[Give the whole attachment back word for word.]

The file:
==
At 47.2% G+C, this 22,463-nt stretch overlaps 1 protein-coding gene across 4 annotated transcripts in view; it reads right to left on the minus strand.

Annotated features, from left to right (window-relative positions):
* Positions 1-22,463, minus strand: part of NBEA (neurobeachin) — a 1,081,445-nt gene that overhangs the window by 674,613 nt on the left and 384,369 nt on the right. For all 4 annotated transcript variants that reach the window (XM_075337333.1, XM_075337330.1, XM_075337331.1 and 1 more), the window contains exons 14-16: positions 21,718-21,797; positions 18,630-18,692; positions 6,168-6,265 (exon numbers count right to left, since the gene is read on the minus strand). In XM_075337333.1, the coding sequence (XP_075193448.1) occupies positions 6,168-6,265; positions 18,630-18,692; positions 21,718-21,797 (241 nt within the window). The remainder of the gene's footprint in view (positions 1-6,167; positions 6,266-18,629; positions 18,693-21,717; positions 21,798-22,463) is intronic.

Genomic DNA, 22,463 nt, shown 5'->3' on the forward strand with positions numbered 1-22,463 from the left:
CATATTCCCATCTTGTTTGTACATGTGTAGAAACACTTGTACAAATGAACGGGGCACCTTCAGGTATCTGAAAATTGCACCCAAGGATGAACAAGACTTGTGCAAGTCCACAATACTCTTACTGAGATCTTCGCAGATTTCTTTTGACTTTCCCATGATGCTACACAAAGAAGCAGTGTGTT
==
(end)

At 47.2% G+C, this 22,463-nt stretch overlaps 1 protein-coding gene across 4 annotated transcripts in view; it reads right to left on the minus strand.

Annotated features, from left to right (window-relative positions):
* Positions 1-22,463, minus strand: part of NBEA (neurobeachin) — a 1,081,445-nt gene that overhangs the window by 674,613 nt on the left and 384,369 nt on the right. For all 4 annotated transcript variants that reach the window (XM_075337333.1, XM_075337330.1, XM_075337331.1 and 1 more), the window contains exons 14-16: positions 21,718-21,797; positions 18,630-18,692; positions 6,168-6,265 (exon numbers count right to left, since the gene is read on the minus strand). In XM_075337333.1, the coding sequence (XP_075193448.1) occupies positions 6,168-6,265; positions 18,630-18,692; positions 21,718-21,797 (241 nt within the window). The remainder of the gene's footprint in view (positions 1-6,167; positions 6,266-18,629; positions 18,693-21,717; positions 21,798-22,463) is intronic.

Genomic DNA, 22,463 nt, shown 5'->3' on the forward strand with positions numbered 1-22,463 from the left:
CATATTCCCATCTTGTTTGTACATGTGTAGAAACACTTGTACAAATGAACGGGGCACCTTCAGGTATCTGAAAATTGCACCCAAGGATGAACAAGACTTGTGCAAGTCCACAATACTCTTACTGAGATCTTCGCAGATTTCTTTTGACTTTCCCATGATGCTACACAAAGAAGCAGTGTGTT